UCSF Medical Experts Offer Tips to Marathon Runners

By Vanessa deGier on July 19, 2005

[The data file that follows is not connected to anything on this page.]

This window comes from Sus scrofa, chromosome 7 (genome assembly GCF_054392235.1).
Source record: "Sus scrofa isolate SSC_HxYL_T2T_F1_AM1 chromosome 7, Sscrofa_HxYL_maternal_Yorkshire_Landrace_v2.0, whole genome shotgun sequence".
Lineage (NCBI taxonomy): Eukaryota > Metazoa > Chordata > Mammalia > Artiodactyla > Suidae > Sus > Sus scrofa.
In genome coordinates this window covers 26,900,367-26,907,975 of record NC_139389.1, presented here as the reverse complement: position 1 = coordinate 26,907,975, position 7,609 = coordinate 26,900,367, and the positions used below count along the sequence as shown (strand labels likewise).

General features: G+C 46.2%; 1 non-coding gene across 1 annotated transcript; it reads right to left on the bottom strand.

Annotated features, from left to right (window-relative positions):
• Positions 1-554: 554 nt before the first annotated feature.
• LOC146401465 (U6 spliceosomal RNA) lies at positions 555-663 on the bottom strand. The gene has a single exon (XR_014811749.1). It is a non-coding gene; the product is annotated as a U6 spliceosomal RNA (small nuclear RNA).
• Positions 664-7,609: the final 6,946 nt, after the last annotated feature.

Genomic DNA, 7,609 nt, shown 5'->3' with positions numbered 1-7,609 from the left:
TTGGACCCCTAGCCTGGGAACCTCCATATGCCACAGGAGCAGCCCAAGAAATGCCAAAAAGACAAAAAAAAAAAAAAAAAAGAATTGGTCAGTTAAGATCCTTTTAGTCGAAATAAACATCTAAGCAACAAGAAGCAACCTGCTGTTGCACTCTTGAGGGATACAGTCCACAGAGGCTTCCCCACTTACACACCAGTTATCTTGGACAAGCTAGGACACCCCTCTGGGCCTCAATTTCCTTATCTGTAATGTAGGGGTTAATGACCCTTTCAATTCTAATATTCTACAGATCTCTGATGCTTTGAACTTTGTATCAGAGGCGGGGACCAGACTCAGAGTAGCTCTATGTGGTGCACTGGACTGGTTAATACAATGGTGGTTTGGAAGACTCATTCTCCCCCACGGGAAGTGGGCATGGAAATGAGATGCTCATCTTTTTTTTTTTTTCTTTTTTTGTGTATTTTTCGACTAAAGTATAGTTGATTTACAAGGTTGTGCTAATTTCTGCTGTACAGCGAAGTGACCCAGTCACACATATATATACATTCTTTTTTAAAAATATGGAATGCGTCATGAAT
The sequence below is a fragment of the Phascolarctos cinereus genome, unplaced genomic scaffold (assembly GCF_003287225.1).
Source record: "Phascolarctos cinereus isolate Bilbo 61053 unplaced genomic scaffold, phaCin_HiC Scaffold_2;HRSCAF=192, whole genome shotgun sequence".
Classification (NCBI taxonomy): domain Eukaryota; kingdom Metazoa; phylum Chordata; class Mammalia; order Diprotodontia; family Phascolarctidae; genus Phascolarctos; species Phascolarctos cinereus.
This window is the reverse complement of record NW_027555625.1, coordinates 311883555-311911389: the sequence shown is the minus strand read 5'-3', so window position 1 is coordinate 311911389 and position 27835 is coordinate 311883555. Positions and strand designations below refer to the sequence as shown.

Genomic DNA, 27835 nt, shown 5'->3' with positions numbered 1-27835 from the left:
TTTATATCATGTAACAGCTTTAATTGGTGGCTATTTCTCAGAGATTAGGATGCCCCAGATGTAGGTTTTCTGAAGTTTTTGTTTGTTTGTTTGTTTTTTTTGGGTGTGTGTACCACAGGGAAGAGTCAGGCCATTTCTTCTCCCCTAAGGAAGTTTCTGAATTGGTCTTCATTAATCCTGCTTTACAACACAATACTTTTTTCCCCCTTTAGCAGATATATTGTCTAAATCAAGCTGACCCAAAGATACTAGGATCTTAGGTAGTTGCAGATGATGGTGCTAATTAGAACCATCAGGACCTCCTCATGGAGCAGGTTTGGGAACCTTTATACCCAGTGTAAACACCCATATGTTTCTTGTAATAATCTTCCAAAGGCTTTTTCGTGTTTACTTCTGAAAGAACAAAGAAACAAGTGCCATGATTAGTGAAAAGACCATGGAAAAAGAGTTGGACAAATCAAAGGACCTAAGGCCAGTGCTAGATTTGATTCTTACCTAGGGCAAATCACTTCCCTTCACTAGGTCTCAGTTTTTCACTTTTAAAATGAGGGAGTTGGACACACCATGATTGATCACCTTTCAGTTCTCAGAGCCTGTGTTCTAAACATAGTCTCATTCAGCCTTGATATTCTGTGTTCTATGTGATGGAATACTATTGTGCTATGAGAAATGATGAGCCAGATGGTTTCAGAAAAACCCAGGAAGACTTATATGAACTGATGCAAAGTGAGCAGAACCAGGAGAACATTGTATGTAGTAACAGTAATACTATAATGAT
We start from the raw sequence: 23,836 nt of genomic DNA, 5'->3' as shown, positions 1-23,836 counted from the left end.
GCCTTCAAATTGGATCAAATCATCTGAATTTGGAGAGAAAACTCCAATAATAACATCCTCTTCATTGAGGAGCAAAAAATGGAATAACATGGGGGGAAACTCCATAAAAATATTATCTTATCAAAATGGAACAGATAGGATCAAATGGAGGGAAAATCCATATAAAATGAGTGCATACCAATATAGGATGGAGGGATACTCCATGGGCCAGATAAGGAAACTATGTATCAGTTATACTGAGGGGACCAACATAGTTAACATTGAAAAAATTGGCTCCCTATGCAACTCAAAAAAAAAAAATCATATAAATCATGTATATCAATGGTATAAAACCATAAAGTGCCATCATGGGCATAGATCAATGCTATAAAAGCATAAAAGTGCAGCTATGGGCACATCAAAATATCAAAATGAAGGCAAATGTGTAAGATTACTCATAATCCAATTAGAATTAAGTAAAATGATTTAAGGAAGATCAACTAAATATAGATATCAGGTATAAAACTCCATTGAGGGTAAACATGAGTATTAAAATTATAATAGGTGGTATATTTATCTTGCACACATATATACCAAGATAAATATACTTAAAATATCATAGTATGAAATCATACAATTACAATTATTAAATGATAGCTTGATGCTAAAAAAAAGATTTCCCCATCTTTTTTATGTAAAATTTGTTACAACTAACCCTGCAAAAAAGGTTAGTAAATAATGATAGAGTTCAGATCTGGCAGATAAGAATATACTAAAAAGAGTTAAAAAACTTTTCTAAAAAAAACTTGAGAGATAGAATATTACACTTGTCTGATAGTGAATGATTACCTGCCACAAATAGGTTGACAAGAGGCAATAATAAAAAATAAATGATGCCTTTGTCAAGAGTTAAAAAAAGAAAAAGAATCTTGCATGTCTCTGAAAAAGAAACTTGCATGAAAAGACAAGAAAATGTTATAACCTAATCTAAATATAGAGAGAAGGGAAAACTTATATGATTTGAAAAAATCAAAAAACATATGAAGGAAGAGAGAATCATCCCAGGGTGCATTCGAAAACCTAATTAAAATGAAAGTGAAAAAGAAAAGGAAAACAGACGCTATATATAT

Doctors from UCSF Medical Center will be volunteering their time and medical expertise to assist runners at the 2005 San Francisco Marathon on Sunday, July 31. For the second year in a row, UCSF is the only medical center in the Bay Area to team up with the Red Cross and care for the thousands of individuals participating in the race. From patching blisters and icing sore joints to preventing life threatening injuries, the UCSF medical team from the departments of orthopedic surgery and family and community medicine will work with the Red Cross to ensure runners have a safe race, and when necessary, will be there to provide on-site emergent medical care. For the UCSF team, taking part in the marathon provides the opportunity to reconnect with the community and patients. For orthopedic surgeon C. Benjamin Ma, MD, volunteering is a passion. "I am inspired by watching individuals, especially my patients, who have overcome physical pain, debility and surgery to go the distance." Rehabilitation from a sports injury is only part of the process, however. "In sports medicine, we work to emphasis activity promotion and injury prevention," Ma adds. "The San Francisco marathon is a way for us to promote healthy activity." The UCSF medical team is providing these tips to help prepare marathon runners for race day: Stretching - Stretching helps to prepare the muscles for strenuous activity. Stretch before and after the marathon, concentrating on the legs, including the calves, hamstrings, quads and feet. Socks - Feet sweat during a marathon. Synthetic (acrylic) socks that wick away moisture from feet are the best choice for avoiding blisters and keeping feet cool. Runners should check that socks fit well and that the seams do not cause an area of pressure. Shoes - A good pair of running shoes that fit correctly can help runners avoid blisters and injuries. "Each step will generate force equal to three to four times your body weight across your knees, ankles and feet," says Anthony Luke, MD, MPH, primary care sports medicine specialist at UCSF Medical Center. Running shoes are designed specifically to take this kind impact and can dissipate the force while running. Shoes should be broken-in prior to the race. Orthotics - Most professional athletes won't run 26 miles on hard streets without them. Individuals with arch or heel pain can especially benefit from using orthotics. Make an appointment with an orthopedist or foot doctor to get the right orthotic for your feet. Nutrition - Eating on race day will help runners perform. UCSF dieticians recommend eating at least three hours before the start of the race. "This will give you enough time to eat a carbohydrate rich meal and have it mostly digested before the race begins," says Luke. Eat plenty of carbohydrates the evening before the race as well. Foods rich in carbohydrates such as pasta, bagels and bananas will help restore the body's glycogen levels. Avoid taking aspirin or ibuprophen before running. Kidney failure has been reported during marathons, in part due to these substances in the body combined with dehydration and strenuous effort that takes place over several hours. Hydrate - Hydration should begin at least 48 hours before the start of the marathon. The body needs time to fully hydrate in preparation for the race. Drink water during the race before getting thirsty. "By the time you start feeling thirsty, your body is already dehydrated," Luke says. "Each individual should learn how much fluid one's body needs during training and apply that in the race." After the race - Runners should continue to take in fluids and eat a small meal or energy bar within 15 minutes of finishing to aid in recuperation. Getting rest, icing sore areas and keeping feet elevated will also help to relieve pain and swelling. Ma and Luke also recommend remaining in the company of others for several hours after the race. Medical problems, including kidney failure, can occur after the race has ended, so someone should be nearby to help you get medical attention if needed, they say. Source: Vanessa deGier